The Delhi High Court also held that the respondent had not submitted to the foreign jurisdiction and this is evidenced from the fact that respondent had moved petition seeking permanent injunction against the divorce proceedings in England and had also only submitted a representation to the English court stating inability to contest the divorce proceedings in England. The Delhi High Court also held that respondent had also informed the English court about the initiation of divorce proceedings by her clearly indicating the fact that respondent had not submitted to the jurisdiction of the English court.
The Delhi High Court observed the settled position in regard to section 13 of CPC that was laid down in Y. Narasimaha Rao and others v. Y. Venkata Lakshmi (1991) 3 SCC 451, the Delhi High Court observed that the Supreme Court while interpreting section 13 of CPC has held that unless the respondent voluntarily and effectively submits to the jurisdiction of the foreign court and contest the claim which is based on the grounds available in the matrimonial law under which the parties were married, the judgment of the foreign court cannot be relied upon. The Delhi High Court also observed that Supreme Court in this case had declined to give imprimatur to a foreign decree which did not take into consideration the provisions of Hindu Marriage Act under which the parties had married. The Delhi High Court also observed the following relevant portion of Supreme Court judgment of Y. Narasimaha Rao:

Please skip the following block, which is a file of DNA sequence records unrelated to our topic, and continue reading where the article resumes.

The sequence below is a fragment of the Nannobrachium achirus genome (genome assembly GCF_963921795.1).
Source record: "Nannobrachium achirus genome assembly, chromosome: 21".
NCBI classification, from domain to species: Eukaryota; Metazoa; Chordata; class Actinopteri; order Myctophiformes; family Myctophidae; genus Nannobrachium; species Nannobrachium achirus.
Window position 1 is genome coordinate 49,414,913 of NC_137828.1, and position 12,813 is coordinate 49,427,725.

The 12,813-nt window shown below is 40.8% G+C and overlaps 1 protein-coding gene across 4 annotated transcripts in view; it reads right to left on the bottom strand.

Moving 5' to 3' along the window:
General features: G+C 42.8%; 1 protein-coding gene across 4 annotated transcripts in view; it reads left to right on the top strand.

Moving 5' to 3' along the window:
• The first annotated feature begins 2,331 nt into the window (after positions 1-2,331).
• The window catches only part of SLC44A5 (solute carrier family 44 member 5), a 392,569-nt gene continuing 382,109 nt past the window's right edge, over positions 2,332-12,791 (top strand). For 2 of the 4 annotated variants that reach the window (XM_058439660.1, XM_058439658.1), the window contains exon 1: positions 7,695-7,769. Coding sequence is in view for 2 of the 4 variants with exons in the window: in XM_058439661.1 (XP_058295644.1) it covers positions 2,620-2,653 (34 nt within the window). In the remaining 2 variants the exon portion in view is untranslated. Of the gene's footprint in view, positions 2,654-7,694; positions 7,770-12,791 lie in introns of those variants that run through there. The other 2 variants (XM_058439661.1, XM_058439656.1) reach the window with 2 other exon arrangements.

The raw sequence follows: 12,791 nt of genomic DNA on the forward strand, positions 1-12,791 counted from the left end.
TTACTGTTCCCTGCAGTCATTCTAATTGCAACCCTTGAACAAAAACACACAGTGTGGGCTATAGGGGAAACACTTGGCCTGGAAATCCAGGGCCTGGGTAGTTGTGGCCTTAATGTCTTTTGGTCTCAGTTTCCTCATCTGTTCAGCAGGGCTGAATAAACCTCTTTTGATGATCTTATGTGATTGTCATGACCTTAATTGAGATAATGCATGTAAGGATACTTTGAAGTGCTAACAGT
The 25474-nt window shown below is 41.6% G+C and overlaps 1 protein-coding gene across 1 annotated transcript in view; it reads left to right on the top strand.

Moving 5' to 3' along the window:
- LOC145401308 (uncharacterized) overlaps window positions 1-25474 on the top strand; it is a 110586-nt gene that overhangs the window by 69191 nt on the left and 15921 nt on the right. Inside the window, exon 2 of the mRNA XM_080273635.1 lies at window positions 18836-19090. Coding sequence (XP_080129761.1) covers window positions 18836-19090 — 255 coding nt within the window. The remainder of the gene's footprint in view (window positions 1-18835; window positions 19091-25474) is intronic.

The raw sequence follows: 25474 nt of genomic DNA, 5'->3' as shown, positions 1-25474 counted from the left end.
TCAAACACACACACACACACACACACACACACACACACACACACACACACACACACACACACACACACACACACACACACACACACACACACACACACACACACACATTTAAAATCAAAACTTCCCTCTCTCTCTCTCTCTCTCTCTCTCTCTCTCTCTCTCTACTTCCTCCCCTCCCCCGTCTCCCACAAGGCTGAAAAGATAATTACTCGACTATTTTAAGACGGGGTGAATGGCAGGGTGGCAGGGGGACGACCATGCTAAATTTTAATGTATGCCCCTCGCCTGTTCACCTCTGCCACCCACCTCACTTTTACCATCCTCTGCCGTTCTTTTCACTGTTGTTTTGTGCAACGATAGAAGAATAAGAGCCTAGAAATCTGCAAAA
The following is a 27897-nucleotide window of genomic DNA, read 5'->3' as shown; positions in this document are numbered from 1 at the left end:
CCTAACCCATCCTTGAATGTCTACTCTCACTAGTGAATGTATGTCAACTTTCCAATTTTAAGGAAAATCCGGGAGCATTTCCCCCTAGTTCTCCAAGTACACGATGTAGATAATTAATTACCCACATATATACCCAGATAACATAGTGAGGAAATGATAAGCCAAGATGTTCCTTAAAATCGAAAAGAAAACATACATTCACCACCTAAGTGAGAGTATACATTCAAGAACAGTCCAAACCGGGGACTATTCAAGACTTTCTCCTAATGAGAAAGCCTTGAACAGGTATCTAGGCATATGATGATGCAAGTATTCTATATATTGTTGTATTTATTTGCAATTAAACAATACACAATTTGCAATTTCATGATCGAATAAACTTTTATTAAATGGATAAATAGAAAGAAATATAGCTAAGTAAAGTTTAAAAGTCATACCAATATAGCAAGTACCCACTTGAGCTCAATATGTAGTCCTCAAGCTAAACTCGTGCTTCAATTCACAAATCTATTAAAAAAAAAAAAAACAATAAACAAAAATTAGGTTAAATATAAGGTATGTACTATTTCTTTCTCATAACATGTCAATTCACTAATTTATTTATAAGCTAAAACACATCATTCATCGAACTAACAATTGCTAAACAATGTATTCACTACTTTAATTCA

The latter requirement is fulfilled only when the respondent is duly served and voluntarily and unconditionally submits himself/herself to the jurisdiction of the court and contests the claim, or agrees to the passing of the decree with or without appearance. A mere filing of the reply to the claim under protest and without submitting to the jurisdiction of the court, or an appearance in the Court either in person or through a representative for objecting to the jurisdiction of the Court, should not be considered as a decision on the merits of the case. In this respect the general rules of the acquiescence to the jurisdiction of the Court which may be valid in other matters and areas should be ignored and deemed inappropriate.
Thus, the Delhi High court relying on the above settled principles of law dismissed the Revision petition of the Petitioner/husband and held that there was no illegality seen in the challenged order of the Trial Court that calls for interference by this court and thus upheld the order of the trail court that decree of dissolution marriage passed by England court cannot be recognized as the facts of the case within the preview of exceptions of section 13 of CPC.
This judgment has upheld the precedent that have been laid down by various Supreme Court judgments on section 13 of CPC whereby Foreign judgment shall be not be binding or conclusive in cases where they do not take into consideration the provisions of Indian law or are passed not on merits of case i.e. where parties are not provided an opportunity to contest the suit.